I was amused to read the headline, "Trades Declare War on Nonunion Training," and the Building and Construction Trades Dept., AFL-CIO had "thrown down the gauntlet" for Associated Builders and Contractors (ENR 4/25 p. 10). It seems we have heard that old BCTD song and dance before.

In December 1967, during BCTD’s annual convention, it also declared "war" on ABC. That declaration of war helped launch an unprecedented period of growth for ABC. In fact, over the next eight years, ABC increased its membership from around 3,000 to 15,000 firms and added 55 new chapters. Today, ABC is 23,000 members strong in 79 chapters nationwide.

The latest BCTD report on ABC apprenticeship programs is filled with serious flaws. But make no mistake, the attack has nothing to do with improving construction training or bettering the industry. It is merely another desperate attempt by organized labor to reclaim industry market share that construction trade unions have lost through the past 35 years. BCTD wants to embed further an antiquated union apprenticeship model that does not meet the needs of the 21st Century construction industry. In fact, when it comes to innovation, it is still stuck in 1967. And there is probably some connection between that fact and the downward spiral that BCTD has experienced in the decades since.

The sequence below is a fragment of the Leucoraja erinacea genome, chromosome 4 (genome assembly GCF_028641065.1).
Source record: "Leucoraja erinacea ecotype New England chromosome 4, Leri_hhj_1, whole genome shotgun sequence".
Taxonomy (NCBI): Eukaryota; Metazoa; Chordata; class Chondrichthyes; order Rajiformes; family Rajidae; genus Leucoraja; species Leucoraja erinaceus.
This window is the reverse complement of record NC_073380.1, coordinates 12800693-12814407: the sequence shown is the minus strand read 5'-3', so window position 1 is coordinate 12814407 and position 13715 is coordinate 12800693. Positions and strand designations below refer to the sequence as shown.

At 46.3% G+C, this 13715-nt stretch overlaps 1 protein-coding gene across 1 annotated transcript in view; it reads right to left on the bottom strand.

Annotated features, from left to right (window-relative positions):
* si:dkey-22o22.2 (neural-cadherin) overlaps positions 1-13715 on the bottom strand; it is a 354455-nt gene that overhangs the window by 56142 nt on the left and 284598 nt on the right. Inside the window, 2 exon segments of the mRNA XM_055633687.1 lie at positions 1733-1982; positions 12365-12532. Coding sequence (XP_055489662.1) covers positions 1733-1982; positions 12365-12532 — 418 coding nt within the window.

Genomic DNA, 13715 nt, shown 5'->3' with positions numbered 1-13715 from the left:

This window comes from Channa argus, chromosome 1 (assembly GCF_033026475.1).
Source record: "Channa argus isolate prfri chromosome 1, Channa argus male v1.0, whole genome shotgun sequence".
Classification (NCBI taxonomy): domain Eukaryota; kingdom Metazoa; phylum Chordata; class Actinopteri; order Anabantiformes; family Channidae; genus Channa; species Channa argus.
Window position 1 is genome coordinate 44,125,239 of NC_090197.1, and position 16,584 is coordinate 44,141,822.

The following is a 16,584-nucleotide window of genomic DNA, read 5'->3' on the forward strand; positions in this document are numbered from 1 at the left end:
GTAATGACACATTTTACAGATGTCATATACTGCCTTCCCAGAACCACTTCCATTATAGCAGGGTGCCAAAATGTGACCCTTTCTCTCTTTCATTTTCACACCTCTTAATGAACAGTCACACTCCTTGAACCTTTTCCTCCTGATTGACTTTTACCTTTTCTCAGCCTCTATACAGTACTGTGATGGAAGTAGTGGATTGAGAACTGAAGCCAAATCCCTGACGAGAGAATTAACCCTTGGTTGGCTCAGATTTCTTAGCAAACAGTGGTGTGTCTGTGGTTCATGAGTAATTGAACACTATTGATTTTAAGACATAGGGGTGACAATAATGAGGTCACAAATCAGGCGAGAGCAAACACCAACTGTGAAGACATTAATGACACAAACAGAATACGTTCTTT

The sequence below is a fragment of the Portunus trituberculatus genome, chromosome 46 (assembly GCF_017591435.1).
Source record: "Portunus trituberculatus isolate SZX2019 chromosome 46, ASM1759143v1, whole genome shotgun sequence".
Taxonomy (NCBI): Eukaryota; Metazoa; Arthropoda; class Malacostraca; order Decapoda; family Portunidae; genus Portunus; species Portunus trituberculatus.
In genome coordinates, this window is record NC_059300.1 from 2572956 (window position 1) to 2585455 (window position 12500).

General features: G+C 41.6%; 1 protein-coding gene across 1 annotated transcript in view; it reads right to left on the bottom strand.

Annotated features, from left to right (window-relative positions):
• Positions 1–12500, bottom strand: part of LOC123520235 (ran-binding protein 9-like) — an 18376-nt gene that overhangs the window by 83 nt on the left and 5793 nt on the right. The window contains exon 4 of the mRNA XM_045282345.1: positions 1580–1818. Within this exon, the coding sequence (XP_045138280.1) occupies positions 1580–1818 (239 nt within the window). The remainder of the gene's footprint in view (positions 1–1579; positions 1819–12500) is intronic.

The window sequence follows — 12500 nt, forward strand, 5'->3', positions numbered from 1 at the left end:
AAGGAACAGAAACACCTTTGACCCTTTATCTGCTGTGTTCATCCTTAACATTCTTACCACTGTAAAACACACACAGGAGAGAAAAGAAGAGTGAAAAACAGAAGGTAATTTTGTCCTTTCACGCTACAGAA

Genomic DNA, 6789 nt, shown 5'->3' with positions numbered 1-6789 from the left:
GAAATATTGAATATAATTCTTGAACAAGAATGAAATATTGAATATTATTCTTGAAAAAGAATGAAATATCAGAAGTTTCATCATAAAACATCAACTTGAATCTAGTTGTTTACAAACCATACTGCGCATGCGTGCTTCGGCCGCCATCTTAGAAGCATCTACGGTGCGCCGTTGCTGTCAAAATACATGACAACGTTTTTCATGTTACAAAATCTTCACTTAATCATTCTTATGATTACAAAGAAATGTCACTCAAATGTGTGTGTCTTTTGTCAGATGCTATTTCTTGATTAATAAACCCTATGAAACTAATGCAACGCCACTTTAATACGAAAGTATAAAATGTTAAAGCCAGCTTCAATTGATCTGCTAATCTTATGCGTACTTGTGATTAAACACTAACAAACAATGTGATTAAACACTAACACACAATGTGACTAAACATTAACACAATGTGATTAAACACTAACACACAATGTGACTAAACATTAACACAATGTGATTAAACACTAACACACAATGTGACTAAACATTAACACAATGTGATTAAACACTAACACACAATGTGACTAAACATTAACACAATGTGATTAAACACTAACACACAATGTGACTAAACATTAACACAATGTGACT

The dearth of leadership at BCTD has resulted in its representing less than 15% of the construction industry work force. It is a shame that instead of focusing on putting its own house in order, and working in a collegial fashion with ABC and others to better the industry, BCTD continues to choose to squander BCTD member resources on these spurious, politically motivated attacks.

As we have told BCTD before, it would be far more productive to work collaboratively with industry and government agencies to develop a training model that reflects the industry’s needs today and tomorrow. In the meantime, ABC looks forward to continued growth and influence on behalf of its merit shop members and for the entire construction industry.